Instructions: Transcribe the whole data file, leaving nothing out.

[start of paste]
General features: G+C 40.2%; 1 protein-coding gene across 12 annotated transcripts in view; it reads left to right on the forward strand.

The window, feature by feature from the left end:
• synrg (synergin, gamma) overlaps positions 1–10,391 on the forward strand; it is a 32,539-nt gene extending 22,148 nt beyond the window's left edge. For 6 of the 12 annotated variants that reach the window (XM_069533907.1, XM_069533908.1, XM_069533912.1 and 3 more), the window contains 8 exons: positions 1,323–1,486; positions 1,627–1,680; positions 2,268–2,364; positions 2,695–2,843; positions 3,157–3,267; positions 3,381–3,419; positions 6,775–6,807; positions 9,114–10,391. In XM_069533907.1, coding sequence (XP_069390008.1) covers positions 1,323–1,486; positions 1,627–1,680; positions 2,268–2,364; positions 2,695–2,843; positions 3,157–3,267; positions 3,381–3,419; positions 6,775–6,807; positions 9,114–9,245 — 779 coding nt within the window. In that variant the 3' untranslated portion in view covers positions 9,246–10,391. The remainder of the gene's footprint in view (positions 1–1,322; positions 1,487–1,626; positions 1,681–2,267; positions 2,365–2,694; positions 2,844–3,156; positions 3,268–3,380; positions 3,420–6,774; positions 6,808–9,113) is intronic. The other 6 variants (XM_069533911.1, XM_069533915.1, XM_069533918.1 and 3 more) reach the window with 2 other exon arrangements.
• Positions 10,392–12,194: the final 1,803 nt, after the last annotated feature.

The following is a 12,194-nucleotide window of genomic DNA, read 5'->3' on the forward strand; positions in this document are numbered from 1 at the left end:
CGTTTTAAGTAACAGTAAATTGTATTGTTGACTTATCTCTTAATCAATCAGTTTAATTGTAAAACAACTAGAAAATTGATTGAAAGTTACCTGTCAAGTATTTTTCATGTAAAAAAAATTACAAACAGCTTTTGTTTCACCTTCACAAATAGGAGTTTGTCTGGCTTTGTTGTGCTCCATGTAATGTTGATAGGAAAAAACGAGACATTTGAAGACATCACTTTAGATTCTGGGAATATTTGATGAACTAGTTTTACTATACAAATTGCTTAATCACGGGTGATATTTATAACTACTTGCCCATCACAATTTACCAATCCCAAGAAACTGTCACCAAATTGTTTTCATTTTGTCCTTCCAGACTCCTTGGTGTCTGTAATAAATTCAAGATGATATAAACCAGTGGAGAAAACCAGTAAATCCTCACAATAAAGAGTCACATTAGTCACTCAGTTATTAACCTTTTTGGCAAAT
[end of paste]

General features: G+C 40.2%; 1 protein-coding gene across 12 annotated transcripts in view; it reads left to right on the forward strand.

The window, feature by feature from the left end:
• synrg (synergin, gamma) overlaps positions 1–10,391 on the forward strand; it is a 32,539-nt gene extending 22,148 nt beyond the window's left edge. For 6 of the 12 annotated variants that reach the window (XM_069533907.1, XM_069533908.1, XM_069533912.1 and 3 more), the window contains 8 exons: positions 1,323–1,486; positions 1,627–1,680; positions 2,268–2,364; positions 2,695–2,843; positions 3,157–3,267; positions 3,381–3,419; positions 6,775–6,807; positions 9,114–10,391. In XM_069533907.1, coding sequence (XP_069390008.1) covers positions 1,323–1,486; positions 1,627–1,680; positions 2,268–2,364; positions 2,695–2,843; positions 3,157–3,267; positions 3,381–3,419; positions 6,775–6,807; positions 9,114–9,245 — 779 coding nt within the window. In that variant the 3' untranslated portion in view covers positions 9,246–10,391. The remainder of the gene's footprint in view (positions 1–1,322; positions 1,487–1,626; positions 1,681–2,267; positions 2,365–2,694; positions 2,844–3,156; positions 3,268–3,380; positions 3,420–6,774; positions 6,808–9,113) is intronic. The other 6 variants (XM_069533911.1, XM_069533915.1, XM_069533918.1 and 3 more) reach the window with 2 other exon arrangements.
• Positions 10,392–12,194: the final 1,803 nt, after the last annotated feature.

The following is a 12,194-nucleotide window of genomic DNA, read 5'->3' on the forward strand; positions in this document are numbered from 1 at the left end:
CGTTTTAAGTAACAGTAAATTGTATTGTTGACTTATCTCTTAATCAATCAGTTTAATTGTAAAACAACTAGAAAATTGATTGAAAGTTACCTGTCAAGTATTTTTCATGTAAAAAAAATTACAAACAGCTTTTGTTTCACCTTCACAAATAGGAGTTTGTCTGGCTTTGTTGTGCTCCATGTAATGTTGATAGGAAAAAACGAGACATTTGAAGACATCACTTTAGATTCTGGGAATATTTGATGAACTAGTTTTACTATACAAATTGCTTAATCACGGGTGATATTTATAACTACTTGCCCATCACAATTTACCAATCCCAAGAAACTGTCACCAAATTGTTTTCATTTTGTCCTTCCAGACTCCTTGGTGTCTGTAATAAATTCAAGATGATATAAACCAGTGGAGAAAACCAGTAAATCCTCACAATAAAGAGTCACATTAGTCACTCAGTTATTAACCTTTTTGGCAAAT